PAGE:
[Documents menu] Documents menu
Date: Sun, 22 Nov 1998 12:07:22 -0600 (CST)
From: dianne@lox.sandelman.ottawa.on.ca (D. Murray )
Subject: The Bug in the Bomb: Y2K and Nuclear Weapons
Organization: Achilles Internet Ltd.
Article: 48370
Message-ID: <bulk.1940.19981123181630@chumbly.math.missouri.edu>

Date: Sat, 21 Nov 1998 03:55:41
To: y2k@tao.ca, y2k@inode.org
Subject: fw: The Bug in the Bomb

Date: Wed, 18 Nov 1998 00:32:55 +0000
To: Bob Olsen <bobolsen@tao.ca>
From: Paul Swann <pswann@easynet.co.uk>
Subject: The Bug in the Bomb

The Bug in the Bomb: The Impact of the Year 2000 Problem on Nuclear Weapons

From the British American Security Information Council
21 November 1998


BASIC have given me permission to circulate the Executive Summary of their report on the internet. The full version should now be on their website. http://www.basicint.org/


Executive Summary

This report is a first step towards assessing the impact of the Year 2000 computer date change - otherwise known as the &"Y2K problem&" or the &"Millennium Bug&" - on both nuclear weapons arsenals and national security structures. Although primary emphasis is placed on the recent experiences of the United States Department of Defense, a comprehensive analysis of the issue will require examination of the entire nuclear weapons cycle for all nuclear powers, from production of weapons to deployment to dismantlement.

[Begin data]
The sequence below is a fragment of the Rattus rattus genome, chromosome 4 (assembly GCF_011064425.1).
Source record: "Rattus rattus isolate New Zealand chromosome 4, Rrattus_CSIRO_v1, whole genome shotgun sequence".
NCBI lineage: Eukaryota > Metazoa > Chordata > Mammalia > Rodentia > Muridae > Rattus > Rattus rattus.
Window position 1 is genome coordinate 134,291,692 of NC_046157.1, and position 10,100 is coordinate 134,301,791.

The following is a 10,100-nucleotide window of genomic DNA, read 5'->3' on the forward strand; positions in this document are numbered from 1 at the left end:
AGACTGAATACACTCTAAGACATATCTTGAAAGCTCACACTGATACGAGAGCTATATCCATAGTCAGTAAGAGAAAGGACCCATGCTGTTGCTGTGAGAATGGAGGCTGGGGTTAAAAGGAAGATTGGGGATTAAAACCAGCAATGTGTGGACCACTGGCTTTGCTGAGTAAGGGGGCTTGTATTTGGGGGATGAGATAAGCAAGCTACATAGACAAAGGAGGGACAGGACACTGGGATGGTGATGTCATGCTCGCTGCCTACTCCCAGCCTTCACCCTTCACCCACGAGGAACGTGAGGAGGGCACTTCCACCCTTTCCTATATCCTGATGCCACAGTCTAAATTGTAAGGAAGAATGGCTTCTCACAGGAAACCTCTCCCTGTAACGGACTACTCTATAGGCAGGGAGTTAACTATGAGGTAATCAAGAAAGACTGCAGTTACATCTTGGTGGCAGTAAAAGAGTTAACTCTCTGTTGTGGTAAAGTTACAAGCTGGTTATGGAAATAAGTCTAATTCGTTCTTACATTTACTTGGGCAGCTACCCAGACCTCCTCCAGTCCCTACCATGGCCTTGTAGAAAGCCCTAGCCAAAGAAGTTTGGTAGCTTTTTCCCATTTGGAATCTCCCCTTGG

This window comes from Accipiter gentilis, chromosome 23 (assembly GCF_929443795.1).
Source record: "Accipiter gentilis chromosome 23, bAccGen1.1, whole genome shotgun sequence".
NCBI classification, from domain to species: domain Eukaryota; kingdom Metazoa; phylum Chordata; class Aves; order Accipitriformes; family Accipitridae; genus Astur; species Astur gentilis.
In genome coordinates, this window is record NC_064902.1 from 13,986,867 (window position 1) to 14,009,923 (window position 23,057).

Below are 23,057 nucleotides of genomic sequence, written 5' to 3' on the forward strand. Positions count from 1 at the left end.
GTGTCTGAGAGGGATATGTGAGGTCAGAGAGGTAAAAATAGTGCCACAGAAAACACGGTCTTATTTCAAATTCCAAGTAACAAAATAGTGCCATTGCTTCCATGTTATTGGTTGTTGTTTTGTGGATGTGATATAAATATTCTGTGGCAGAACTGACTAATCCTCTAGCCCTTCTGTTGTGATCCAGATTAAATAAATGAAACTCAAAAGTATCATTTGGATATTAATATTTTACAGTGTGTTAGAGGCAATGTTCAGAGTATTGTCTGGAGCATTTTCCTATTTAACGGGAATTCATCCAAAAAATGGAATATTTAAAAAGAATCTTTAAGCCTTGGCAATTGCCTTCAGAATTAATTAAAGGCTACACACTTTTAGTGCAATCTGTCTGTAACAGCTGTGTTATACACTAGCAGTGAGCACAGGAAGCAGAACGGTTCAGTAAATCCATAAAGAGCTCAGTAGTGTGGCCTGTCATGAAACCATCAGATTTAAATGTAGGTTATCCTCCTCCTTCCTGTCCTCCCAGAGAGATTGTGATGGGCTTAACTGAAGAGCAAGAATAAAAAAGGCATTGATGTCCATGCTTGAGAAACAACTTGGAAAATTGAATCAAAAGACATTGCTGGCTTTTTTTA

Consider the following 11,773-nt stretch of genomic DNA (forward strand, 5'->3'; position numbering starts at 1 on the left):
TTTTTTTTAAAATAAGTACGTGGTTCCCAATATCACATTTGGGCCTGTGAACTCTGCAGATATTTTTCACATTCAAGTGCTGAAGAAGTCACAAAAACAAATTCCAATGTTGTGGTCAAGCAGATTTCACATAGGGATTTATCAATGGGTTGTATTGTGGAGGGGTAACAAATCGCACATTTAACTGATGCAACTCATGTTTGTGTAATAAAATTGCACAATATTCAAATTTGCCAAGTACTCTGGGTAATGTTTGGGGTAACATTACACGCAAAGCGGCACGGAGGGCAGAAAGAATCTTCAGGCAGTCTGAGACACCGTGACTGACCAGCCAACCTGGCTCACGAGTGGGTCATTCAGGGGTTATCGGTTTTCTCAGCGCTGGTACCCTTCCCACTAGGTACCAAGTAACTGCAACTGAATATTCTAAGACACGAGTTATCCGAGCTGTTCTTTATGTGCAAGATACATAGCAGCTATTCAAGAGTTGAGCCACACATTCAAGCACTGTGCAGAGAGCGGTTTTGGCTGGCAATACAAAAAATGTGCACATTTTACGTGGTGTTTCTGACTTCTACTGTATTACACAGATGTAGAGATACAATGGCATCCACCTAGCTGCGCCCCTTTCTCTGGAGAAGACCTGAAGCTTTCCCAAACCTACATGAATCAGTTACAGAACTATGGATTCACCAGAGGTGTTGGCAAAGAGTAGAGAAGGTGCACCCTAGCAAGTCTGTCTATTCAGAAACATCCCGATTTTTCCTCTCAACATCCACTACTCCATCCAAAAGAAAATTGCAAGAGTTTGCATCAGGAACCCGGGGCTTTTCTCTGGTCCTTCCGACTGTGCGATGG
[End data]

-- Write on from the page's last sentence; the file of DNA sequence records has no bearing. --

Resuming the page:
Initial research findings by a number of different agencies and teams of experts, both inside and outside the Department of Defense (DoD), have resulted in &"no confidence&" that the Pentagon's present program will meet the Year 2000 challenge. The DoD weapons and communication systems utilize millions of &"embedded systems&" in the form of microchips and microprocessors. These semi-independent systems- within-systems are hard to locate and difficult to fix, and the ultimate effects of multiple breakdowns in embedded systems are poorly understood. There is no general theory or methodology for assessing the &"Y2K compliance&" of software, chips, or microprocessors on a mass basis; suspected systems must be inspected line-by-line and chip-by-chip. Moreover, December 31, 1999 and January 1, 2000 are not the only dates that present problems; many such &"bugs&" exist for dates that occur prior to, or months and years later than, the year 2000. Finally, even if a particular system is made completely free of Y2K computing errors, interfaces or connections to other &"infected&" systems could introduce bad data, causing the &"fixed&" system to produce erroneous information or even shut down completely. Because of these subtle, yet insidious inter-system effects, Deputy Secretary of Defense John Hamre has admitted that &"Everything is so interconnected, it's very hard to know with any precision that we've got it fixed.&"